• Björn Tantau (unregistered)

    I hate finding such code. And I even hate it more when I find it in some widely used library, which happens too often with PHP.

    No, I can't name any names. I'm too lazy to look.

    And I guess I was too lazy to make merge requests.

  • Jonas (unregistered)

    What strange json standard allows for a trailing comma?

  • (nodebb)

    At least 10% WTFPV (WTF by volume) goes to PHP for choosing shite function names. Well yes, it's in the manual, in a section something to do with stringly things, but looking for, say, 'concat' won't find it. I don't know if implode is common usage, but as ESL if I didn't know and had to guess, 'implode' is something I'd rather wish PHP itself to do.

  • DFYX (unregistered) in reply to Applied Mediocrity

    To be fair, PHP also defines 'join' (since PHP4) as an alias for 'implode' which matches what Java, C#, Ruby, Python and probably other languages use. On the other hand, needing aliases for common standard library function without deprecating the old names feels... weird.

  • Michal Molhanec (google)

    No, in standard JSON (https://www.json.org/) you cannot have trailing commas and I think the reason was incorrect handling in some old IEs. Of course, there is JSON 5 (https://json5.org/), but not really in general use.

  • Bradley (unregistered)

    Trailing commas in JSON are definitely NOT valid according to the official spec.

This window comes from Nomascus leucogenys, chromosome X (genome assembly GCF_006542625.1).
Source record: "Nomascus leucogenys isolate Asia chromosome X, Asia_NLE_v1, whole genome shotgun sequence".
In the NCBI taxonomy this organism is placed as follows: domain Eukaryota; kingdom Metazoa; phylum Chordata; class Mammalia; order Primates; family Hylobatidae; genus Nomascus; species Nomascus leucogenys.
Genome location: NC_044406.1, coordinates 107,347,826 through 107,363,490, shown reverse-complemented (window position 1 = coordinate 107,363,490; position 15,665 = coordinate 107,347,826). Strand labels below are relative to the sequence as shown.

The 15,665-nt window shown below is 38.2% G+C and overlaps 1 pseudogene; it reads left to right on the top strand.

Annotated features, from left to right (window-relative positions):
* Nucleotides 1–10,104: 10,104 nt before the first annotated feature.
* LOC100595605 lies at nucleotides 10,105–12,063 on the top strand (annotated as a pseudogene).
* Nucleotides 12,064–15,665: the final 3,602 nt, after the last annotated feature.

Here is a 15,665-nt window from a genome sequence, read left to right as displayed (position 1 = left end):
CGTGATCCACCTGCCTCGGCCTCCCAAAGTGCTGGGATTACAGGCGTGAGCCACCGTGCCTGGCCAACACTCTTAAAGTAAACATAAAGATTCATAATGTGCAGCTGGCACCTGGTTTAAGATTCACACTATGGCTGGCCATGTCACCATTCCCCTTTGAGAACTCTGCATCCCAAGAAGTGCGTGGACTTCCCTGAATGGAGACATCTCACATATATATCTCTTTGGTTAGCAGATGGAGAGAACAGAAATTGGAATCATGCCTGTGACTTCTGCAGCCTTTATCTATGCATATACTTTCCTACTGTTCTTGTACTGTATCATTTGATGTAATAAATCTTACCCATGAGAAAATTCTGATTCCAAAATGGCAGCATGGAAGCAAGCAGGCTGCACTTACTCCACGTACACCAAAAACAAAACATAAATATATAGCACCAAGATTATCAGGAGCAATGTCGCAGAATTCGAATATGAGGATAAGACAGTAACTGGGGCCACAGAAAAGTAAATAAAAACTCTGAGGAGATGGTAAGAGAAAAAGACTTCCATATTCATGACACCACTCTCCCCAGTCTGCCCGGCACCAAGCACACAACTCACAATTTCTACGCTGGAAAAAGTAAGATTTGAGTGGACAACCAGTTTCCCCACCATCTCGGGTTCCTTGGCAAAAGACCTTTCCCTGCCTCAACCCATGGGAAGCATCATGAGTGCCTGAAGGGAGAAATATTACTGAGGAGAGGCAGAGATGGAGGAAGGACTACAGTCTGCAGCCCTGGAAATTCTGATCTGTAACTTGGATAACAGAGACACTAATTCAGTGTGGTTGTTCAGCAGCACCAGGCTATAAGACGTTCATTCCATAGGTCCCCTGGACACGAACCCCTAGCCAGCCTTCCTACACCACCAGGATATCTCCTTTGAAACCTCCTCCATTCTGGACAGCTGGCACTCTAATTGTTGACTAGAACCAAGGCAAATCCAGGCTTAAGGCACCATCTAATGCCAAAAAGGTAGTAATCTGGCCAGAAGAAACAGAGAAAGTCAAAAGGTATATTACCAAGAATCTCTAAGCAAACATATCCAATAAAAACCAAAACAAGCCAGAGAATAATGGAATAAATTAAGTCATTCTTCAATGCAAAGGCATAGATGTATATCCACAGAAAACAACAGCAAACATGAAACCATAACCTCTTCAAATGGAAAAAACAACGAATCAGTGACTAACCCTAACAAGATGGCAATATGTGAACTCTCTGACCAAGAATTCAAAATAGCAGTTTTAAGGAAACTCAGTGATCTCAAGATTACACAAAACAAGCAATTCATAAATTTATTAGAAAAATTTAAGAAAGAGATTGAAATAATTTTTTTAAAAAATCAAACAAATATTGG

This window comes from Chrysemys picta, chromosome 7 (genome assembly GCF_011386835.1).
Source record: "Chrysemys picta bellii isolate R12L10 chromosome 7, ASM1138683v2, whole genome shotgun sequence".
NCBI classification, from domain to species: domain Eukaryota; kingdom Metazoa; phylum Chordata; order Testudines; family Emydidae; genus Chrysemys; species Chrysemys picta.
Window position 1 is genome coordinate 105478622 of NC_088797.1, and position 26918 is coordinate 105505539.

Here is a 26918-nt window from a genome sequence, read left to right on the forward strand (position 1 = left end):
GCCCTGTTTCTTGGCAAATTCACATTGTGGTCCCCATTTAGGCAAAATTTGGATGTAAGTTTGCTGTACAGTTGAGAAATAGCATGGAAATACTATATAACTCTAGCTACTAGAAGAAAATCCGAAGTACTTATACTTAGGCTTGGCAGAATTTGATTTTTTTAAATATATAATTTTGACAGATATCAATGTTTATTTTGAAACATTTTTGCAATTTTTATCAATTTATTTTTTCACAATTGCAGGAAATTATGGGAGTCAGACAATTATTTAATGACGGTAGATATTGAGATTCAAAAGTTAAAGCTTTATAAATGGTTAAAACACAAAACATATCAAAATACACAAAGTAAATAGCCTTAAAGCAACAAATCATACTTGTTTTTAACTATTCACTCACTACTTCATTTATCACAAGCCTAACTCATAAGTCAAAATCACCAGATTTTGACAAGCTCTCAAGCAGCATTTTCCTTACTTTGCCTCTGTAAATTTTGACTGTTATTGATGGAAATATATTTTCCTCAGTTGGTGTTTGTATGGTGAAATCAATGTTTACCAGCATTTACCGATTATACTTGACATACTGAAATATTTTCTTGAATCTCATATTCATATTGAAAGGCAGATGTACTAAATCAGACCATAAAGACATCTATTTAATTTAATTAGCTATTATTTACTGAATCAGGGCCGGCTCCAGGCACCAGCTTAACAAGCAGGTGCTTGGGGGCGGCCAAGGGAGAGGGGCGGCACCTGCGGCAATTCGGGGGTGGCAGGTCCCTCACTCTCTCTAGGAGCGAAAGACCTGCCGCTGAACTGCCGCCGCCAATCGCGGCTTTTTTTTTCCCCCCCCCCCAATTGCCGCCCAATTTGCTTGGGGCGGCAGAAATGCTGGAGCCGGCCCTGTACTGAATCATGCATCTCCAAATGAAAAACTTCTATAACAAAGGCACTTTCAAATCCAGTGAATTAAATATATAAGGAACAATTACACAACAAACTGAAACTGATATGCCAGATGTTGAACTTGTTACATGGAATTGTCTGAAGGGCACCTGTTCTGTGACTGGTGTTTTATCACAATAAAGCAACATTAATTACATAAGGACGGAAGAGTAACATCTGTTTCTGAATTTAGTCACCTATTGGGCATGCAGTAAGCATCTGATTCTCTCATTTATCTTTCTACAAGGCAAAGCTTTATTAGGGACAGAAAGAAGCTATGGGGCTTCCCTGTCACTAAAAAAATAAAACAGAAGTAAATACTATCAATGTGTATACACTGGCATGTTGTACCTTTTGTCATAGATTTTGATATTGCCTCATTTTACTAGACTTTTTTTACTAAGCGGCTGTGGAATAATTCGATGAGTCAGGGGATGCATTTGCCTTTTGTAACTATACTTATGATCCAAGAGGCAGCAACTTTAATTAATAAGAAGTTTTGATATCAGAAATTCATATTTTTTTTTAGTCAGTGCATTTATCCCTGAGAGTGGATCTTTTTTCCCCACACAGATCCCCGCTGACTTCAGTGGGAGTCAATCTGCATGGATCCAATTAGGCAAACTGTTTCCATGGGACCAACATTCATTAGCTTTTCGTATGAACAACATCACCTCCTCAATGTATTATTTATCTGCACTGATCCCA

• WTFGuy (unregistered)

    Back in the day before iterators, OMs, and Join by any other name, I always used the idiom with the extra comma on the front.

    // assuming zero-origin indexing; never a sure thing in the Olden Tymes
    string buffer = "" ;
    for (idx=0, length(someArray), idx++) {
        buffer = buffer & "," & someArray[idx];
    buffer = substring(buffer,1)   // trim off excess comma

    It always seemed like it was clearer and it wasn't fussy figuring out where the end was to trim off the excess comma. In pointer-oriented languages it was an especially cheap to trim the buffer just by advancing the start pointer by 1 characters' worth. Only later did languages begin supporting the substring idiom that negative offsets counted from end.

  • (nodebb)

    Remy and TheDailyWTF readers

    Is that the name of your new band?

  • (nodebb) in reply to Michal Molhanec

    Of course, there is JSON 5 (https://json5.org/), but not really in general use.

    Having read the link, I can see it needs to die a death and never be mentioned again.

  • Naomi (unregistered) in reply to Jeremy Pereira


  • Tom (unregistered)

    Not much of a WTF. Yes, it's inelegant, but it's arguably faster than checking if you're on the last iteration (better branch prediction).

  • (nodebb) in reply to Naomi

    Because JSON is a data interchange format. It's designed to be lightweight and unambiguous and the original version did the job admirably. Most of the listed "improvements" are there to make it easier for humans to read (and write by hand) JSON at the expense of making parsers more complex. For example: comments are not necessary for data interchange and were explicitly excluded from the original spec because the designers found that there was a tendency to shoehorn semantics into them.

    You could argue that the changes make JSON5 a better format for configuration files, but it's still going to be pretty crap for that.

  • Brian (unregistered) in reply to Applied Mediocrity

    I'd assume "implode" came about because "explode" is the function that breaks a string into an array (also a dumb name, but at least makes some kind of sense), and someone thought it would be cute to use the inverse name for the inverse operation.

    More sensible languages use more boring but obvious names like split and join.

  • Anonymous') OR 1=1; DROP TABLE wtf; -- (unregistered) in reply to Applied Mediocrity

    Fun fact: many of the early PHP functions have such weird names because, I kid you not, the hash function used by the parser was strlen().


  • Code Refactorer (unregistered)